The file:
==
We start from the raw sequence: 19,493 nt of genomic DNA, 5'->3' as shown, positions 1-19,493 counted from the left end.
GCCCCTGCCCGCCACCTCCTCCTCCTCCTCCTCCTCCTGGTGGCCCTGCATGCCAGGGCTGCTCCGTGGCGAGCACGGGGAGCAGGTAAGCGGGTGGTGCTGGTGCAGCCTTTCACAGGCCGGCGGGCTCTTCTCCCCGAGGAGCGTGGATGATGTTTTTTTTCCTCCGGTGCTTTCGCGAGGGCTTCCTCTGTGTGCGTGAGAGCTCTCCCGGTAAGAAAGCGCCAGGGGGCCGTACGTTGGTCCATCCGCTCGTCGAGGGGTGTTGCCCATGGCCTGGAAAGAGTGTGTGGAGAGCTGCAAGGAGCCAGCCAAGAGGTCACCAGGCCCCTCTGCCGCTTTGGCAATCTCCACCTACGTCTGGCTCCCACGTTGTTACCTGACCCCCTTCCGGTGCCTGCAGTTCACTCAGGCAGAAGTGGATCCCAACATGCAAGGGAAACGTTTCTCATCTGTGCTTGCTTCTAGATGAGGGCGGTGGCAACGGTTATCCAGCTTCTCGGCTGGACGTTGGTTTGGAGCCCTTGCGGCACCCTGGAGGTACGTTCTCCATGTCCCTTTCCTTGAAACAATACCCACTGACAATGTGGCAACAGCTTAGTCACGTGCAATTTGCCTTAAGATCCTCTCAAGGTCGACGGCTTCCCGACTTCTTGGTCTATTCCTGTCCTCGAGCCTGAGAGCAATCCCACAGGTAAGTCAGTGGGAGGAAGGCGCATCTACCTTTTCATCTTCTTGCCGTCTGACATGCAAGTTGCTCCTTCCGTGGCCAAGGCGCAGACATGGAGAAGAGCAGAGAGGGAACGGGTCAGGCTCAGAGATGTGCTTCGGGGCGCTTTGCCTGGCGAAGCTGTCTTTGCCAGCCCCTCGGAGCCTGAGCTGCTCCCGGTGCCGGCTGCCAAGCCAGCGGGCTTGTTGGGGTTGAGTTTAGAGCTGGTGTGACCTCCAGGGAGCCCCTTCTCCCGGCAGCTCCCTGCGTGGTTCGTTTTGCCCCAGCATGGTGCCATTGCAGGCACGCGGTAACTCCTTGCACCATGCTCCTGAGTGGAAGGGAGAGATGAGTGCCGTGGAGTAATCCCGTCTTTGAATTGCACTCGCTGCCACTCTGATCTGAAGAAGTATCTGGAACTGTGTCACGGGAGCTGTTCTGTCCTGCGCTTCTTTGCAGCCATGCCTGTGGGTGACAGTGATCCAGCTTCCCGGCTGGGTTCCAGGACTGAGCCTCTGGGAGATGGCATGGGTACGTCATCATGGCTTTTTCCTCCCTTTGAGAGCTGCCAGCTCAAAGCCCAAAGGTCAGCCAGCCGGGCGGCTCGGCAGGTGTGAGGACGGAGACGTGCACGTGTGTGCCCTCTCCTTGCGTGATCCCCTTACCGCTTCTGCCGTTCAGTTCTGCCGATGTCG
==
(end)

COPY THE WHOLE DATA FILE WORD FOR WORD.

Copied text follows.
We start from the raw sequence: 19,493 nt of genomic DNA, 5'->3' as shown, positions 1-19,493 counted from the left end.
GCCCCTGCCCGCCACCTCCTCCTCCTCCTCCTCCTCCTGGTGGCCCTGCATGCCAGGGCTGCTCCGTGGCGAGCACGGGGAGCAGGTAAGCGGGTGGTGCTGGTGCAGCCTTTCACAGGCCGGCGGGCTCTTCTCCCCGAGGAGCGTGGATGATGTTTTTTTTCCTCCGGTGCTTTCGCGAGGGCTTCCTCTGTGTGCGTGAGAGCTCTCCCGGTAAGAAAGCGCCAGGGGGCCGTACGTTGGTCCATCCGCTCGTCGAGGGGTGTTGCCCATGGCCTGGAAAGAGTGTGTGGAGAGCTGCAAGGAGCCAGCCAAGAGGTCACCAGGCCCCTCTGCCGCTTTGGCAATCTCCACCTACGTCTGGCTCCCACGTTGTTACCTGACCCCCTTCCGGTGCCTGCAGTTCACTCAGGCAGAAGTGGATCCCAACATGCAAGGGAAACGTTTCTCATCTGTGCTTGCTTCTAGATGAGGGCGGTGGCAACGGTTATCCAGCTTCTCGGCTGGACGTTGGTTTGGAGCCCTTGCGGCACCCTGGAGGTACGTTCTCCATGTCCCTTTCCTTGAAACAATACCCACTGACAATGTGGCAACAGCTTAGTCACGTGCAATTTGCCTTAAGATCCTCTCAAGGTCGACGGCTTCCCGACTTCTTGGTCTATTCCTGTCCTCGAGCCTGAGAGCAATCCCACAGGTAAGTCAGTGGGAGGAAGGCGCATCTACCTTTTCATCTTCTTGCCGTCTGACATGCAAGTTGCTCCTTCCGTGGCCAAGGCGCAGACATGGAGAAGAGCAGAGAGGGAACGGGTCAGGCTCAGAGATGTGCTTCGGGGCGCTTTGCCTGGCGAAGCTGTCTTTGCCAGCCCCTCGGAGCCTGAGCTGCTCCCGGTGCCGGCTGCCAAGCCAGCGGGCTTGTTGGGGTTGAGTTTAGAGCTGGTGTGACCTCCAGGGAGCCCCTTCTCCCGGCAGCTCCCTGCGTGGTTCGTTTTGCCCCAGCATGGTGCCATTGCAGGCACGCGGTAACTCCTTGCACCATGCTCCTGAGTGGAAGGGAGAGATGAGTGCCGTGGAGTAATCCCGTCTTTGAATTGCACTCGCTGCCACTCTGATCTGAAGAAGTATCTGGAACTGTGTCACGGGAGCTGTTCTGTCCTGCGCTTCTTTGCAGCCATGCCTGTGGGTGACAGTGATCCAGCTTCCCGGCTGGGTTCCAGGACTGAGCCTCTGGGAGATGGCATGGGTACGTCATCATGGCTTTTTCCTCCCTTTGAGAGCTGCCAGCTCAAAGCCCAAAGGTCAGCCAGCCGGGCGGCTCGGCAGGTGTGAGGACGGAGACGTGCACGTGTGTGCCCTCTCCTTGCGTGATCCCCTTACCGCTTCTGCCGTTCAGTTCTGCCGATGTCG